The military gallery exhibition will convey a sense of appreciation and respect for the military service of African Americans from the American Revolution to the current war on terrorism. It establishes an understanding that the African American military experience shapes opportunities for the greater community and has profoundly shaped the nation. This exhibition will help visitors understand the African American military experience in three areas: “Struggle for Freedom” focusing on the American Revolution, the War of 1812 and the Civil War; “Segregated Military,” about the In- / THE WASHINGTON INFORMER SPECIAL ISSUE – CELEBRATING THE NATIONAL MUSEUM OF AFRICAN AMERICAN HISTORY AND CULTURE / SEPT 2016


dian Wars, Spanish-American War and World Wars I and II; and “Stirrings of Change to a Colorblind Military,” examining the Korean and Vietnam wars and today’s war on terrorism. Artifacts include Civil War badges, weapons and photographs, Flag of the 9th Regiment U.S. Colored Volunteers, a WWI Croix de Guerre medal awarded to U.S. soldier Lawrence McVey and various Tuskegee Airmen materials.Guest Curator: Krewasky Salter

Culture Galleries (fourth floor) Musical Crossroads

This exhibition tells the story of African American music from the arrival of the first Africans to today’s hip-hop. Through its content, the exhibition will be the space where history and culture intermingle and where music serves as the crossroads between musical traditions and stories of cultural and social development. The gallery is organized through stories of musical genres and themes rather than chronologically, covering classical, sacred, rock ’n’ roll, hip-hop and more. Among the artifacts in this sound-filled area will be Marian Anderson’s outfit from her 1939 concert at the Lincoln Memorial and a neon sign from Minton’s Playhouse (1938) in Harlem, known as the birthplace of bebop where Thelonious Monk, Charlie Parker and Dizzy Gillespie performed at Monday-night jam sessions. Thomas Dorsey (known as the father of gospel) will be represented by the piano and bench he used at the Pilgrim Baptist Church in Chicago, where he served as music director for 40 years. Mahalia Jackson, Aretha Franklin and The Staples Singers are among those who sang at the church. From the modern era, the exhibition will feature Chuck Berry’s red Cadillac and Public Enemy, the group that voiced the tenets of black pride and racial awareness. Curator: Dwandalyn Reece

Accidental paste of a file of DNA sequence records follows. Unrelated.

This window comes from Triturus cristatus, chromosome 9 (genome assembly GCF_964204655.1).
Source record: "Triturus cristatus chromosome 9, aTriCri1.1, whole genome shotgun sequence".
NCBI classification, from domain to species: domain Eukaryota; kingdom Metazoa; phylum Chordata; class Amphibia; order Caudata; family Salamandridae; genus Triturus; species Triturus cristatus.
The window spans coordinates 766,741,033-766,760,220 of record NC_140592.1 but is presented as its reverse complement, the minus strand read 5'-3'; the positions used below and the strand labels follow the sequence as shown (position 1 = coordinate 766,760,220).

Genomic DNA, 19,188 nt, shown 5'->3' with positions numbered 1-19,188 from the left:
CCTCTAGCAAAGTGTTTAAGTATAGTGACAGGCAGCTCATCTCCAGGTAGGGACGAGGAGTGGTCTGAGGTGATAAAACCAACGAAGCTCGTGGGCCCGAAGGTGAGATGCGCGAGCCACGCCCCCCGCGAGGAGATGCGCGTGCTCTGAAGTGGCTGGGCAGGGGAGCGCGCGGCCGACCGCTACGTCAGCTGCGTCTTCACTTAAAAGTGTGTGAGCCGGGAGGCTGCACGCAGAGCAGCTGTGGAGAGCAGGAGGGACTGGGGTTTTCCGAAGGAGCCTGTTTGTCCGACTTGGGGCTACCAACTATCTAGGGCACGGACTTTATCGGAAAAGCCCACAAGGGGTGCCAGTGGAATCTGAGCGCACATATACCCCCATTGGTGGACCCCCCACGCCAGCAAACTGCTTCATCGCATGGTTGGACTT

Cultural Expressions

This exhibition is an introduction to the concept of African American and African diaspora culture. It examines style (identity, political expression and attitudes expressed in clothing, dress, hair and jewelry), food and foodways, artistry and creativity through craftsmanship, social dance and gesture, and language. Curator: Joanne Hyppolite Visual Arts Gallery This art exhibition will illustrate the critical role that African American artists played in shaping the history of American art. It will feature seven thematic sections and one changing exhibition gallery. Works will include paintings, sculpture, works on paper, art installations, mixed media, photography and digital media. The history and relevance of each work will be available to visitors through a multimedia platform. Curators: Tuliza Fleming and Jacquelyn Serwer

Taking the Stage

This exhibition will explore the history of African Americans in theater, film and television in order to celebrate their creative achievements, demonstrate their cultural impact and illuminate their struggles for equal representation on the stage of American entertainment. Visitors will see how African Americans transformed the ways they are represented onstage by challenging racial discrimination and stereotypes and striving to produce more positive, authentic and diverse images of African American identity and experience. Together these stories will suggest how African American performing artists also paved the way for broader social change. Stories include Paul Robeson’s role in Othello, Ntozake Shange’s For Colored Girls Who Have Considered Suicide/When the Rainbow Is Enuf and the Black Stuntmen’s Association in Hollywood.  Curator: Kathleen Kendrick. BS


Watch Parties: September 24, 10am-12pm Opening Ceremony Churches

Other Venues

Asbury United Methodist Church 926 11th Street N W (corner of 11th & K Streets) 202-628-0009 Carol Travis (Includes historical exhibit)

African American Civil War Museum 1925 Vermont Avenue NW 202.667.2667 (Festival of the Arts & National Mall shuttle)

Allen Chapel AME Church 2498 Alabama Ave SE 202-581-1500; Church of Scientology 1424 16th Street NW 202.797.9826 Peggy Dolet or Tania McAuliffe Florida Avenue Baptist Church 623 Florida Avenue NW 202-667-3409 Regina Ensley (Includes historical exhibit) Galbraith AME Zion Church 1114 6th Street NW 202-289-1580 Israel Baptist Church 1251 Saratoga Avenue NE 202-269-0288 Dorothy McKelvin Metropolitan AME Church 1569 M Street NW 202-331-1426 Anthony Hawkins